Portrait of the month: Andrew Mikhaiel
Do you get nervous before going on stage? How do you fix it?
Yes, but I think the nervous adrenaline rush helps give me the right amount of energy, awareness, and drive to perform my best and stay attentive in the moment. To cope with the nerves I have to make sure my body and mind are prepared to perform. I have a specific set of pre-show warm up exercises that I always do to get my body prepared. After I warm up, I do an entire mark through of each piece I am performing so that have the choreography, directions, notes, and corrections on the forefront of my mind. Lastly, I always say a prayer before every show. That moment to myself helps me stay calm and reflect on how grateful I am to be dancing and performing.
Do you practice a sport other than dance?
Currently no, dancing at BJM is my priority and I try to keep my body strong with ballet class, as well as daily conditioning and stretching exercises. However, when I started dancing at age 10 and throughout high school I did a lot of acrobatic training. I practiced tumbling, handstand balancing, and I even dabbled in aerial silks. I am also a certified acrobatic teacher. I have always loved acrobatics and I believe my acrobatic training definitely helped with my dance training. You have to become somewhat fearless to throw yourself backwards when you are tumbling, and I believe the same thing applies in dance. While dancing you have to take risks and push yourself past your comfort zone or you will never grow as a dancer. As an acrobat you also have to be extremely calculated when you are tumbling and/or balancing. Having complete anatomical control of your body is essential. This bodily understanding directly transcends into my dancing. The way I approach my dance training is very much represented by my acrobatic upbringing.
When did you decide to pursue a career as a dancer?
Ever since I started dancing I knew that dance would somehow be a major part of my life. I fell in love with dance after my first class at age 10 and never looked back. I always knew I wanted to be a dancer, but I think finding the right training path, teachers, and mentors to accomplish that dream was the more important aspect of my journey to becoming a dancer. I moved to NYC to study dance at Marymount Manhattan College to continue my training. This was a major deciding factor in me wanting to pursue dance as a career, I knew if I really wanted to be a dancer I would have to immerse myself in my art form and continue to develop my dance education postsecondary. Two weeks after my graduation I was fortunate enough to have had my dreams come true and join BJM. I am constantly inspired and grateful to be working with such incredible artists here at BJM.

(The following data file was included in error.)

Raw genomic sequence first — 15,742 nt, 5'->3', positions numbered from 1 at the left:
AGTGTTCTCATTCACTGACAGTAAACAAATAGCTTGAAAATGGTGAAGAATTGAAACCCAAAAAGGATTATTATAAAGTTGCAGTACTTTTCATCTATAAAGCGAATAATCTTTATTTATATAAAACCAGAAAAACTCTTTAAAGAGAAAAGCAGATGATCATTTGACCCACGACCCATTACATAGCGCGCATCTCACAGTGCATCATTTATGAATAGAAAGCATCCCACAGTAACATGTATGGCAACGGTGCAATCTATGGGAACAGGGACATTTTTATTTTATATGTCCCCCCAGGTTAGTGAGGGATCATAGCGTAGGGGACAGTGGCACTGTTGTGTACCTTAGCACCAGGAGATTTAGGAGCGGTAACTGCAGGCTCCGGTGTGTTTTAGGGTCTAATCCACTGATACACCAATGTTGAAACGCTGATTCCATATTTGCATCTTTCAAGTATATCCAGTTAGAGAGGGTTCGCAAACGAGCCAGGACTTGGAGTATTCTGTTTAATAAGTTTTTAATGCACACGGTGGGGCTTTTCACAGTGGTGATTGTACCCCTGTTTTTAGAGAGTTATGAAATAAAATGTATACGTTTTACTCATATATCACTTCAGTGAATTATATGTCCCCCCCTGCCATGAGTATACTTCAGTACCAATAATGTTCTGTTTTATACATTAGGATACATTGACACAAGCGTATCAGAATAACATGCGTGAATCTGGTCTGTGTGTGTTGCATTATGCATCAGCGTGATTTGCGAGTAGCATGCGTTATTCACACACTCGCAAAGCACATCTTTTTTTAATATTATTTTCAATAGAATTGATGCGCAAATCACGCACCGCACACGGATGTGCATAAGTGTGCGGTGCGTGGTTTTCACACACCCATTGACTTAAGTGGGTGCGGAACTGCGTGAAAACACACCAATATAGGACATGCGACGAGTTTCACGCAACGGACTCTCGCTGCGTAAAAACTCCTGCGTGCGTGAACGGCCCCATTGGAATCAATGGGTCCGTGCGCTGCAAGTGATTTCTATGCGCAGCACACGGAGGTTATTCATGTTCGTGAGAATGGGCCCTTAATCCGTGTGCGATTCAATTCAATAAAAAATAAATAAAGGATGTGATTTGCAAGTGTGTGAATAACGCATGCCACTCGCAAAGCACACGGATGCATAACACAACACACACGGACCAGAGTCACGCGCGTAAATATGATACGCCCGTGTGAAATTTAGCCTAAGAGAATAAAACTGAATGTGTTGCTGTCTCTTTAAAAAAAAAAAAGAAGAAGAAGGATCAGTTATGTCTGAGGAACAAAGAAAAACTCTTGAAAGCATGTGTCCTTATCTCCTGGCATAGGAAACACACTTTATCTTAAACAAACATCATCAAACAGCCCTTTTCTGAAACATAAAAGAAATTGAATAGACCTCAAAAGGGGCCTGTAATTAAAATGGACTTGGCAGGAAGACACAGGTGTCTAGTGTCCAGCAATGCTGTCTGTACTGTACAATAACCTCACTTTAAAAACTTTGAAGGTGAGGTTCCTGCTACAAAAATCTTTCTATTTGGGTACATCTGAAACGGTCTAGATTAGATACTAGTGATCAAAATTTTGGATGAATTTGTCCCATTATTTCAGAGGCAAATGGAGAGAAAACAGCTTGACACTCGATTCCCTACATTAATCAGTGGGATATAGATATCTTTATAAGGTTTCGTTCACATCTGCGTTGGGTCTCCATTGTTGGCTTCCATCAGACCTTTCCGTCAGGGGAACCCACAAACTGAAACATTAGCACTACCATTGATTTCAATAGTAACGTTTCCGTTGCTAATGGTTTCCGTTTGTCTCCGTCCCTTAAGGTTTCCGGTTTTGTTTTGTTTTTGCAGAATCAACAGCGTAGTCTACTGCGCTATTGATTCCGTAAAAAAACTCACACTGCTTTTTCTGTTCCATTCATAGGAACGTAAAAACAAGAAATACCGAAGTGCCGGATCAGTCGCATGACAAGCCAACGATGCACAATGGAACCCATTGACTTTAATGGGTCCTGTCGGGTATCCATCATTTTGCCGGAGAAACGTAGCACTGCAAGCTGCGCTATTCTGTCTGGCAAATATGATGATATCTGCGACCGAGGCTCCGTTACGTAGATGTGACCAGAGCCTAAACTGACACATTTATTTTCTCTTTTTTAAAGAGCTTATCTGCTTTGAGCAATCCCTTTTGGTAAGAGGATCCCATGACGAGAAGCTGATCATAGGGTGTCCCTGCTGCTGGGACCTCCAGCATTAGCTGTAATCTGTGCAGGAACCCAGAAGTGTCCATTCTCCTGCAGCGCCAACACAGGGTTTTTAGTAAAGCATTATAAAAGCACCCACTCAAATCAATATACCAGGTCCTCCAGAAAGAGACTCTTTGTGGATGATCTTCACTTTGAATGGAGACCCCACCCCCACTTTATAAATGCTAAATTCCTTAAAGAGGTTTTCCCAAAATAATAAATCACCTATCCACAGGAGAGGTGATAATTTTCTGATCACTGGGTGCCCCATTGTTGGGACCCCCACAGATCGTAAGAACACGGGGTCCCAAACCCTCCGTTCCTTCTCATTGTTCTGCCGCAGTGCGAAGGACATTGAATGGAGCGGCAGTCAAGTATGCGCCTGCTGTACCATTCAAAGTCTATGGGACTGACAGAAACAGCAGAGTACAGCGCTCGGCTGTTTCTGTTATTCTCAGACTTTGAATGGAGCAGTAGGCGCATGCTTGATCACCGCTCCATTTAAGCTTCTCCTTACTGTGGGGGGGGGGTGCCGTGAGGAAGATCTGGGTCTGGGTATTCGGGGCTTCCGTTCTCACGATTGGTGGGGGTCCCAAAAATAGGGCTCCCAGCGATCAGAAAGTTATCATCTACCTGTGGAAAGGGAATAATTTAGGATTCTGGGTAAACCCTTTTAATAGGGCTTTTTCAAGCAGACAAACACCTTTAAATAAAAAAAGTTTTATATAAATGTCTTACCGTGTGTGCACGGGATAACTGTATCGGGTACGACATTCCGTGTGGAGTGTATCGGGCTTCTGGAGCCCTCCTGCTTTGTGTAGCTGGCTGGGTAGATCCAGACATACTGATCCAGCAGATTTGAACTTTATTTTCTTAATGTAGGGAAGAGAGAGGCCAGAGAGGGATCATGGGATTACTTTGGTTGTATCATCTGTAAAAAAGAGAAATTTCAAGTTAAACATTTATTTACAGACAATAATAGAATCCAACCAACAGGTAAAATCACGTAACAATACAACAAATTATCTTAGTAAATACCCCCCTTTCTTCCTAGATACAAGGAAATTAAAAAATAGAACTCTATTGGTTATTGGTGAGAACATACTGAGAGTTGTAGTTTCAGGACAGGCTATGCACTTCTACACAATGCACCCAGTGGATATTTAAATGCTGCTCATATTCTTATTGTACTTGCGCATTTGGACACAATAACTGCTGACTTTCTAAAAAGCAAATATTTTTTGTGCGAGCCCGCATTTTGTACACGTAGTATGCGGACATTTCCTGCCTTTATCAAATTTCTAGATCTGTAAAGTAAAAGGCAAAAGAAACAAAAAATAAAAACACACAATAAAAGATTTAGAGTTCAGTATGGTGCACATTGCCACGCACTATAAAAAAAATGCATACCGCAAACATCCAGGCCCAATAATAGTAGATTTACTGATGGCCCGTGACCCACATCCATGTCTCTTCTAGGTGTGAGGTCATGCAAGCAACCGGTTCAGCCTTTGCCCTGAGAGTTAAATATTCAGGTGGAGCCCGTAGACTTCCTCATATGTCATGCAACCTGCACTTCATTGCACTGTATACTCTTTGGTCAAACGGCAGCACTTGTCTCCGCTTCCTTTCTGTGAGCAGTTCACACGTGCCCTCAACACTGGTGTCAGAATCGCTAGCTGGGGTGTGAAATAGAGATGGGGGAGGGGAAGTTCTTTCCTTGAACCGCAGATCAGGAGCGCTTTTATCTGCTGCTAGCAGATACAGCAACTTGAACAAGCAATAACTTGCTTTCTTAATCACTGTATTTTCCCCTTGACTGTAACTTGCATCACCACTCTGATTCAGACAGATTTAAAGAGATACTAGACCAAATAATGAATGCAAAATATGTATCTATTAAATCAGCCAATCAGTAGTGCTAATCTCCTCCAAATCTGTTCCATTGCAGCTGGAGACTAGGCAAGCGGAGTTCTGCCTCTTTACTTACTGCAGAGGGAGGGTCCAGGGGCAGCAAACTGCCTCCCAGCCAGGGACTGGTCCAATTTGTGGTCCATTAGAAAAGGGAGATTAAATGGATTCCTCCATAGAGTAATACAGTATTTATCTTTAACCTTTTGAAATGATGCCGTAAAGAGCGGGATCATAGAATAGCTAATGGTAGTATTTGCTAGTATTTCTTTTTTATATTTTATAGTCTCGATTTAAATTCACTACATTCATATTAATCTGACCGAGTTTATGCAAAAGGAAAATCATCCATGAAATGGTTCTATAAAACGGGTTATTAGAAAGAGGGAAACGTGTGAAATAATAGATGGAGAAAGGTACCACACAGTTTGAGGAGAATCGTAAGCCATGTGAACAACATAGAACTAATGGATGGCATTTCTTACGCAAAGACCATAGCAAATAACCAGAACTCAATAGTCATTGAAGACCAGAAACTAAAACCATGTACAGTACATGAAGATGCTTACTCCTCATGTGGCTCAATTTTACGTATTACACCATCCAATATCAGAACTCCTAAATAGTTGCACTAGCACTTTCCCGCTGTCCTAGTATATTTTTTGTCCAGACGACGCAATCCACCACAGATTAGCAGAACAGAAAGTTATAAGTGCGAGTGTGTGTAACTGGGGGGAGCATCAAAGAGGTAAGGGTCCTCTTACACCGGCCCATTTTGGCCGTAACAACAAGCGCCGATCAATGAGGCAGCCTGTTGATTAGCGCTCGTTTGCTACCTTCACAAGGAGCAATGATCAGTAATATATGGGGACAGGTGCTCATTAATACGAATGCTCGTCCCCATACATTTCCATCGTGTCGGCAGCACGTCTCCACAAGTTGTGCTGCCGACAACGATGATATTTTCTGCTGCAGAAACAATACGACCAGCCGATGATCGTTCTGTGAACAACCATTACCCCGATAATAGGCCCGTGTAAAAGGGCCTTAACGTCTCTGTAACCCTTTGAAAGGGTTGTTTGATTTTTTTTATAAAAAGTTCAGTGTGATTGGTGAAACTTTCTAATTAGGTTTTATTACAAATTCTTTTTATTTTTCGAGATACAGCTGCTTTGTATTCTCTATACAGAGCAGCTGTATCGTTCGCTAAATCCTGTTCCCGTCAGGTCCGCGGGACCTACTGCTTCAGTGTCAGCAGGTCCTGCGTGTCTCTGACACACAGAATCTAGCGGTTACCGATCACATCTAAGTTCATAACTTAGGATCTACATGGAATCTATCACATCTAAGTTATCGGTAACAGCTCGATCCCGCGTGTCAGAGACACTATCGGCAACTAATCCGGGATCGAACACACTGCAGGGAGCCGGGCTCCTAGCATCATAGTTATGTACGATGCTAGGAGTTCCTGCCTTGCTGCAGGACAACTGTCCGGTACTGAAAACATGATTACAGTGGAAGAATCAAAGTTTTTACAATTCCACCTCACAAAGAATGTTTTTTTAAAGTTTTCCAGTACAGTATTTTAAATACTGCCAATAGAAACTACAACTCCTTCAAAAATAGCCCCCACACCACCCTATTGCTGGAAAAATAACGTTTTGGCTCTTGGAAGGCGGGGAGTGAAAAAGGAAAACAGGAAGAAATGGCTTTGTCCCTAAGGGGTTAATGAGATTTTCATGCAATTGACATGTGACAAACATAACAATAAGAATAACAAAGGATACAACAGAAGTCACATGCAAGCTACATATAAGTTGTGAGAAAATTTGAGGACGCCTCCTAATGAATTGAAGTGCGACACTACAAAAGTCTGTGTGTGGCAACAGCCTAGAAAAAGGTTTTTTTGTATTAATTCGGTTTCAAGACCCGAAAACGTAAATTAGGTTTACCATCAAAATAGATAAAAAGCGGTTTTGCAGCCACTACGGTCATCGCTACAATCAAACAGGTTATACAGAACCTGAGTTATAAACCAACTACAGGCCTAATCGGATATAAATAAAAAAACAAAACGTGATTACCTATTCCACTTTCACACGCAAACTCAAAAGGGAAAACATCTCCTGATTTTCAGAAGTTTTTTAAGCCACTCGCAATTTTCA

What is your favourite movie?
My favourite movie is definitely Titanic. I think I have seen the movie over a hundred times. It is the only movie I can rewatch without getting bored. If I ever see it on TV I automatically turn to that channel and watch it to the end. I am a sucker for dramatic love stories, so it is no surprise that Titanic is my favourite. Even the books I read are usually dramatic love stories.
What is the most difficult thing in the life of a dancer?
As dancers we make a lot of sacrifices in our lives to pursue this career choice. I think being away from my family is one of the most difficult things. The past four years I have lived in NYC and now live in Montreal full-time. Being away from home for extended periods of time means you miss out on a lot of family events, functions, and celebrations. I even missed my own high school graduation. My family has completely supported me pursuing dance as a career. I was fortunate enough to have had my premier performance with BJM in Toronto in front of all my family and friends. It was such a special performance for me which made all these sacrifices completely worth it.